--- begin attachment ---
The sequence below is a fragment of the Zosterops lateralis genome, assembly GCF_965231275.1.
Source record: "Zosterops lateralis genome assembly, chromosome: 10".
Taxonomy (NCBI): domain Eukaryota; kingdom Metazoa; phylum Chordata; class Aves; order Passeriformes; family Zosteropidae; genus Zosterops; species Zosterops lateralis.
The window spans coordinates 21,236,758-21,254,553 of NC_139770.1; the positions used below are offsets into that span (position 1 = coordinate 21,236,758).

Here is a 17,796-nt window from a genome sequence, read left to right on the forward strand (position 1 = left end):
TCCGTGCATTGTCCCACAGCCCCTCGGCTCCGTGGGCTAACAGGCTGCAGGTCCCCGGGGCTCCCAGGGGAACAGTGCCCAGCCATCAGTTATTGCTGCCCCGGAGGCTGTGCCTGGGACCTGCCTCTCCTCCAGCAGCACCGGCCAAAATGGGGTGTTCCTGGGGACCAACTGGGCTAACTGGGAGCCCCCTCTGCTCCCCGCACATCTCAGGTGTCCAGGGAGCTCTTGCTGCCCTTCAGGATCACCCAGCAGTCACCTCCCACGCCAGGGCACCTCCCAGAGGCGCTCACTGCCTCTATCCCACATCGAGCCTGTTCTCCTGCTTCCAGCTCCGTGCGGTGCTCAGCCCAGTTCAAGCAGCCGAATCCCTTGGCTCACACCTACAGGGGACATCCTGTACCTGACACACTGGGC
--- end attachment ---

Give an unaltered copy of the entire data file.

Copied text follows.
The sequence below is a fragment of the Zosterops lateralis genome, assembly GCF_965231275.1.
Source record: "Zosterops lateralis genome assembly, chromosome: 10".
Taxonomy (NCBI): domain Eukaryota; kingdom Metazoa; phylum Chordata; class Aves; order Passeriformes; family Zosteropidae; genus Zosterops; species Zosterops lateralis.
The window spans coordinates 21,236,758-21,254,553 of NC_139770.1; the positions used below are offsets into that span (position 1 = coordinate 21,236,758).

Here is a 17,796-nt window from a genome sequence, read left to right on the forward strand (position 1 = left end):
TCCGTGCATTGTCCCACAGCCCCTCGGCTCCGTGGGCTAACAGGCTGCAGGTCCCCGGGGCTCCCAGGGGAACAGTGCCCAGCCATCAGTTATTGCTGCCCCGGAGGCTGTGCCTGGGACCTGCCTCTCCTCCAGCAGCACCGGCCAAAATGGGGTGTTCCTGGGGACCAACTGGGCTAACTGGGAGCCCCCTCTGCTCCCCGCACATCTCAGGTGTCCAGGGAGCTCTTGCTGCCCTTCAGGATCACCCAGCAGTCACCTCCCACGCCAGGGCACCTCCCAGAGGCGCTCACTGCCTCTATCCCACATCGAGCCTGTTCTCCTGCTTCCAGCTCCGTGCGGTGCTCAGCCCAGTTCAAGCAGCCGAATCCCTTGGCTCACACCTACAGGGGACATCCTGTACCTGACACACTGGGC